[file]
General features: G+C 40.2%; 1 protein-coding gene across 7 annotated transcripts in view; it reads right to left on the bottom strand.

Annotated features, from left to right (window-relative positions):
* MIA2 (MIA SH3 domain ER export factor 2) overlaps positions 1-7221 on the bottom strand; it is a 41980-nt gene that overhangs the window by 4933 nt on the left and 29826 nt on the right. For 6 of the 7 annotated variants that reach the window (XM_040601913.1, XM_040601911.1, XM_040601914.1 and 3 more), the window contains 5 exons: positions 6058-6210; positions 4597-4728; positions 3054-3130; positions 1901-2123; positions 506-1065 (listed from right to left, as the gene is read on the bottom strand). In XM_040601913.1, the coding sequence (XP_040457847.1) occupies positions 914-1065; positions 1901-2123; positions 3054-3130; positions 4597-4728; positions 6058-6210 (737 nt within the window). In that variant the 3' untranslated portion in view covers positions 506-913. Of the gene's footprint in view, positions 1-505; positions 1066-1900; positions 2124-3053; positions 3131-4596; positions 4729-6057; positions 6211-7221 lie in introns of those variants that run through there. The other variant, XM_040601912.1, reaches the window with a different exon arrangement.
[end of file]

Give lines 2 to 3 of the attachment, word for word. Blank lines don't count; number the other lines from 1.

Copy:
Annotated features, from left to right (window-relative positions):
* MIA2 (MIA SH3 domain ER export factor 2) overlaps positions 1-7221 on the bottom strand; it is a 41980-nt gene that overhangs the window by 4933 nt on the left and 29826 nt on the right. For 6 of the 7 annotated variants that reach the window (XM_040601913.1, XM_040601911.1, XM_040601914.1 and 3 more), the window contains 5 exons: positions 6058-6210; positions 4597-4728; positions 3054-3130; positions 1901-2123; positions 506-1065 (listed from right to left, as the gene is read on the bottom strand). In XM_040601913.1, the coding sequence (XP_040457847.1) occupies positions 914-1065; positions 1901-2123; positions 3054-3130; positions 4597-4728; positions 6058-6210 (737 nt within the window). In that variant the 3' untranslated portion in view covers positions 506-913. Of the gene's footprint in view, positions 1-505; positions 1066-1900; positions 2124-3053; positions 3131-4596; positions 4729-6057; positions 6211-7221 lie in introns of those variants that run through there. The other variant, XM_040601912.1, reaches the window with a different exon arrangement.